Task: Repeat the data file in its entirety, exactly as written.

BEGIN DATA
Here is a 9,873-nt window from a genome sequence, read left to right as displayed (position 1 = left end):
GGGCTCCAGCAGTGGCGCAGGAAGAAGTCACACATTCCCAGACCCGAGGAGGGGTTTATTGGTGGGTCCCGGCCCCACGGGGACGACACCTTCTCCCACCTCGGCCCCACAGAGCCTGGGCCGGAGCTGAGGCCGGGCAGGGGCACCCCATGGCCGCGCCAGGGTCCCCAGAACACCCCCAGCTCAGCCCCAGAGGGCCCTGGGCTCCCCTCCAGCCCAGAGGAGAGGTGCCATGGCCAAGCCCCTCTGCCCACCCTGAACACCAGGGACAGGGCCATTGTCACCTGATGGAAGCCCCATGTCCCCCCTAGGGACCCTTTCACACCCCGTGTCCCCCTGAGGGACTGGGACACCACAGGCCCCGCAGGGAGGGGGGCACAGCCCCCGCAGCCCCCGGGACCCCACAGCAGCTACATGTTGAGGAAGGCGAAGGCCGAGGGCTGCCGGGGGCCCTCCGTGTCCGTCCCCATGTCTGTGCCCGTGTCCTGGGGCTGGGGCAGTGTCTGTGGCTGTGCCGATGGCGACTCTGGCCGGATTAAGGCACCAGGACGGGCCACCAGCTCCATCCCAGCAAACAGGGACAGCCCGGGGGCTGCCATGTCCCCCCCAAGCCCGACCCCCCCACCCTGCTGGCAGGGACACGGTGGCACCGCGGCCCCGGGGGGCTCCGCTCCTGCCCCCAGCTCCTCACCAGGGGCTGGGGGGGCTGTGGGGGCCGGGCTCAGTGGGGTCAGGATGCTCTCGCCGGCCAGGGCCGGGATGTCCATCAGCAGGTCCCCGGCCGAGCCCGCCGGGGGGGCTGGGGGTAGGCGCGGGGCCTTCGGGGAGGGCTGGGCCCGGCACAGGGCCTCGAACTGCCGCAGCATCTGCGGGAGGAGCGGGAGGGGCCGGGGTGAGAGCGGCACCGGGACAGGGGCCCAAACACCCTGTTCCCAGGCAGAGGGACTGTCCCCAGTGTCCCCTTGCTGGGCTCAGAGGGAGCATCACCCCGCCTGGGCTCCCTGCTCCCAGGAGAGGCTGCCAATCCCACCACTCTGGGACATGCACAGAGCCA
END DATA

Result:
Here is a 9,873-nt window from a genome sequence, read left to right as displayed (position 1 = left end):
GGGCTCCAGCAGTGGCGCAGGAAGAAGTCACACATTCCCAGACCCGAGGAGGGGTTTATTGGTGGGTCCCGGCCCCACGGGGACGACACCTTCTCCCACCTCGGCCCCACAGAGCCTGGGCCGGAGCTGAGGCCGGGCAGGGGCACCCCATGGCCGCGCCAGGGTCCCCAGAACACCCCCAGCTCAGCCCCAGAGGGCCCTGGGCTCCCCTCCAGCCCAGAGGAGAGGTGCCATGGCCAAGCCCCTCTGCCCACCCTGAACACCAGGGACAGGGCCATTGTCACCTGATGGAAGCCCCATGTCCCCCCTAGGGACCCTTTCACACCCCGTGTCCCCCTGAGGGACTGGGACACCACAGGCCCCGCAGGGAGGGGGGCACAGCCCCCGCAGCCCCCGGGACCCCACAGCAGCTACATGTTGAGGAAGGCGAAGGCCGAGGGCTGCCGGGGGCCCTCCGTGTCCGTCCCCATGTCTGTGCCCGTGTCCTGGGGCTGGGGCAGTGTCTGTGGCTGTGCCGATGGCGACTCTGGCCGGATTAAGGCACCAGGACGGGCCACCAGCTCCATCCCAGCAAACAGGGACAGCCCGGGGGCTGCCATGTCCCCCCCAAGCCCGACCCCCCCACCCTGCTGGCAGGGACACGGTGGCACCGCGGCCCCGGGGGGCTCCGCTCCTGCCCCCAGCTCCTCACCAGGGGCTGGGGGGGCTGTGGGGGCCGGGCTCAGTGGGGTCAGGATGCTCTCGCCGGCCAGGGCCGGGATGTCCATCAGCAGGTCCCCGGCCGAGCCCGCCGGGGGGGCTGGGGGTAGGCGCGGGGCCTTCGGGGAGGGCTGGGCCCGGCACAGGGCCTCGAACTGCCGCAGCATCTGCGGGAGGAGCGGGAGGGGCCGGGGTGAGAGCGGCACCGGGACAGGGGCCCAAACACCCTGTTCCCAGGCAGAGGGACTGTCCCCAGTGTCCCCTTGCTGGGCTCAGAGGGAGCATCACCCCGCCTGGGCTCCCTGCTCCCAGGAGAGGCTGCCAATCCCACCACTCTGGGACATGCACAGAGCCA